To get better at talking about child loss, the best thing we can do is start talking about it.

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One of the last things most people want to do is willingly put themselves in an uncomfortable situation — and I’m one of them. But I’m also, like many women who experience pregnancy, a mother who has lost a baby.

If you’re the loved one of a woman who has experienced the loss of a wanted child and you’re struggling with what to say, you’re not alone. The hard-to-accept truth of it is, there’s nothing you can do or say to relieve her pain. The only thing that could is holding her living child in her arms — everything else is a mild salve.

Here’s what my own experience has taught me about how to have these much-needed conversations.

Showing up for each other is how we get through hard things like child loss. It’s the salve. But it’s challenging, and most people don’t know how to do it well.

Acknowledge the loss

Acting as if the loss of a child never happened can be doubly heartbreaking for a mother who has experienced this. It can feel as if the people around her are invalidating her experience and denying her child’s existence.

Not saying anything can also reinforce the implicit social norm that she should suffer in silence behind closed doors.

By acknowledging the loss — by saying her baby’s name, for example — you give her permission to talk about it. And if she talks about it, she can free herself from the loneliness and isolation of grief. She can start the healing process.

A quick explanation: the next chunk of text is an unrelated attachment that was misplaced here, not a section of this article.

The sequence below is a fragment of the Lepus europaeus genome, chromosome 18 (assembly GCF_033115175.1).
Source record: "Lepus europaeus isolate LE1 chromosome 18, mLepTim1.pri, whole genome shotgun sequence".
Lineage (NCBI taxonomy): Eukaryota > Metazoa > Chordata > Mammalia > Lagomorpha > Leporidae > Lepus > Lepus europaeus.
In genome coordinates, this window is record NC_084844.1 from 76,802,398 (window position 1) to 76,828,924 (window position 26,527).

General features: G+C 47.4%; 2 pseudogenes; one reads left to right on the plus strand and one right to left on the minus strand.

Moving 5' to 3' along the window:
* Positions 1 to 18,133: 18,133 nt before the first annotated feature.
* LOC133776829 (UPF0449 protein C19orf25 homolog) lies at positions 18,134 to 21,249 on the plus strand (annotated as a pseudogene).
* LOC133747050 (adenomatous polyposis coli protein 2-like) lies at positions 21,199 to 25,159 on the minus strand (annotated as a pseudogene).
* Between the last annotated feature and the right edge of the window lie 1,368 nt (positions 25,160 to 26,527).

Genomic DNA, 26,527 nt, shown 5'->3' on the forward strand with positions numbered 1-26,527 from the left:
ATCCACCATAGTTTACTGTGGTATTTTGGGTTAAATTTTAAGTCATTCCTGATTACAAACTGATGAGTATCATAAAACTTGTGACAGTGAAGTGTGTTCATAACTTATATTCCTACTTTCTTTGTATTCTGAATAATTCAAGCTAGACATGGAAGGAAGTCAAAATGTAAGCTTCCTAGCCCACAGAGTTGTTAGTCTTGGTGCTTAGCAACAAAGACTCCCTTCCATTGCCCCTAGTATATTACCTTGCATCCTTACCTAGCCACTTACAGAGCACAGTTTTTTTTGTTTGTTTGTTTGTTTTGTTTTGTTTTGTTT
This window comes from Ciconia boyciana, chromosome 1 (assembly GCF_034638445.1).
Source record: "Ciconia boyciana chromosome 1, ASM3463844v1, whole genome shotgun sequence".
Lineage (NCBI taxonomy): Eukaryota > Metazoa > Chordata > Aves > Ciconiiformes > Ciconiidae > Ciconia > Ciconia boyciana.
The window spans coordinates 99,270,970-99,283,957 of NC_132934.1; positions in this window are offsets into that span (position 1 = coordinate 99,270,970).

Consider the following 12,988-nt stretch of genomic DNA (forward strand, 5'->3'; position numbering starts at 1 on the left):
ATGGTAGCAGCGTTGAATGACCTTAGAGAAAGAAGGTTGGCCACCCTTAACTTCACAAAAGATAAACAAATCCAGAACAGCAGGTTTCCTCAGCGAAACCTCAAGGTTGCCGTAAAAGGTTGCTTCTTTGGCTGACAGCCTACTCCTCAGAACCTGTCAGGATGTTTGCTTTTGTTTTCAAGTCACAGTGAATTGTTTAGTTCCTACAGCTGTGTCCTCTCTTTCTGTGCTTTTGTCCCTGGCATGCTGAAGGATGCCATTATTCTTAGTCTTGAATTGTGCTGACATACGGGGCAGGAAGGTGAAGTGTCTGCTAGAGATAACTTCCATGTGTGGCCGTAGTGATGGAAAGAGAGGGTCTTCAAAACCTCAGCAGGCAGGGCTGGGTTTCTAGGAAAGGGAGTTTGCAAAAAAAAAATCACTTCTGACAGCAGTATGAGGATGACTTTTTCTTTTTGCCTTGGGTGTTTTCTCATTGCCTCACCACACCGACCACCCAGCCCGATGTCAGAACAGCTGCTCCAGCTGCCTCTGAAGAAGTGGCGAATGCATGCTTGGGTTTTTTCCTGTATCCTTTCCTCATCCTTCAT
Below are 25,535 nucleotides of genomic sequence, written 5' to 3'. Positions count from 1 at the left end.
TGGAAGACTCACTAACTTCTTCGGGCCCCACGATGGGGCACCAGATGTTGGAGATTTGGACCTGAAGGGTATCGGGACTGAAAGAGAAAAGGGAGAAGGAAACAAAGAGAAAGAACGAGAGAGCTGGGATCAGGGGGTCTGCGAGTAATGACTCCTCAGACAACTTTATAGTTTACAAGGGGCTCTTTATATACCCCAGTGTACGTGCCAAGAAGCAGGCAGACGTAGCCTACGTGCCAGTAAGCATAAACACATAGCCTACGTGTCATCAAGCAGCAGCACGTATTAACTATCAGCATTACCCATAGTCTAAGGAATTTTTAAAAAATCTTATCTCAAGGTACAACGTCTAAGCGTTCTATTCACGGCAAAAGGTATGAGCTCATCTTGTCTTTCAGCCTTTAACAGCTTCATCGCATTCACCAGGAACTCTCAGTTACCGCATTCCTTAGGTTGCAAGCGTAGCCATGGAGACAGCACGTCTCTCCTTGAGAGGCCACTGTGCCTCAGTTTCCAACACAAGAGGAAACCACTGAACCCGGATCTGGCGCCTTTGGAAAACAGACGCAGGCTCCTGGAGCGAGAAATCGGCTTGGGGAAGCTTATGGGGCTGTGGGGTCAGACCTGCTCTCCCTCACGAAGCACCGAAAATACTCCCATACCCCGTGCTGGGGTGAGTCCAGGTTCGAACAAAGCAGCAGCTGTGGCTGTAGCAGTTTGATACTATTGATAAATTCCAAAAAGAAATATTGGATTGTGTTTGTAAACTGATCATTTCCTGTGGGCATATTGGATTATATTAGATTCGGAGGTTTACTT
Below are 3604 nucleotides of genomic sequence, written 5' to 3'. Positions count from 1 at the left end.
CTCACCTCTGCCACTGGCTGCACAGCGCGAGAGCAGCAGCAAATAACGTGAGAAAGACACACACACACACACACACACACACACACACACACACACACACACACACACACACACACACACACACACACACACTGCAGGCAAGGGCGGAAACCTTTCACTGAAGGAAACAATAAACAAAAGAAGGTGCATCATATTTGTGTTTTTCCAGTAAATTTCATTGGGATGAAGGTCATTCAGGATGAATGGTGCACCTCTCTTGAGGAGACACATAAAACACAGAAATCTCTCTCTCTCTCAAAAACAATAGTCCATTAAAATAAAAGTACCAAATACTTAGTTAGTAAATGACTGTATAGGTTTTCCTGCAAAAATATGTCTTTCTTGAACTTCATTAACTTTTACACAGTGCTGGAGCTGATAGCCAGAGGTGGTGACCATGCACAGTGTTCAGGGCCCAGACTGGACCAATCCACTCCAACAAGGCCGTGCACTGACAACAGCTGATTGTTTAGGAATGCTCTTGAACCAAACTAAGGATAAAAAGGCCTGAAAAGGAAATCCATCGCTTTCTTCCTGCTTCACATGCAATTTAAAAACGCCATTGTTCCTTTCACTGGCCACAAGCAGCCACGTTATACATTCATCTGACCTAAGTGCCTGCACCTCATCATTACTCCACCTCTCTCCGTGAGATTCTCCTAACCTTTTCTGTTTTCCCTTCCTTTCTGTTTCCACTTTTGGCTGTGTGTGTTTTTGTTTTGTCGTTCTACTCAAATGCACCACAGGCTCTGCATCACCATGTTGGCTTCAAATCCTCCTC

Speak from the heart

When words fail us, we tend to borrow someone else’s, pulling quotes from poets, priests, and presidents. I beg you: Resist the urge to send platitudes to a grieving mama.

It is infinitely more meaningful to hear from you in your own, imperfect words. Taking the time to find them will speak more to her heart than Rumi ever could (and that’s saying a lot!).

And if you still don’t know what to say, say that, i.e.,“I don’t know what to say, but I want you to know that I love you.”

Ask

If you still don’t know what to do or say, don’t torment yourself by trying to guess the “right” thing. Ask her what she needs right now. Ask her how she would like to honor her experience and her child’s life.

Ask her if, and how, she wants to talk about it. Ask if and how she wants to celebrate Mother’s Day. Just by asking, you’re showing you care.

Even if it’s not your intention, some approaches can feel more hurtful than helpful.

Don’t make this a “me too” moment

As much as you want to connect, to tell her that she is not alone floating in the ether untethered, now is not the time to share your own loss experience. It’s especially not appropriate to share someone else’s.

Each loss is unique. For example, miscarriage is not the same as stillbirth, and stillbirth is not the same as a post-birth loss. And even if it’s the same type of experience, the surrounding circumstances will always be different. So it’s futile (and can be infuriating for the mother) to compare them.

There are better ways to relate.

Avoid statements like: “I know [how you feel]/[what you’re going through]. I also [had a miscarriage]/[lost someone I loved].” Or “The same thing happened to [so-and-so].”

Instead, use your experience to inform your actions. Think about what you felt when you were going through it — what you wish others would have said to or done for you — and say and do those things.

Don’t burden her with your feelings

Whatever you’re feeling, I assure you: She has felt it to the nth degree herself — she is now a blackbelt in that emotion. You may think you’re relating by sharing hard feelings, but you’re merely putting more emotional heaviness on her.

You’re putting her in the position of comforting you, and someone in the grips of grief does not have the emotional capacity to tend to other people’s feelings. It’s all they can do to carry their own.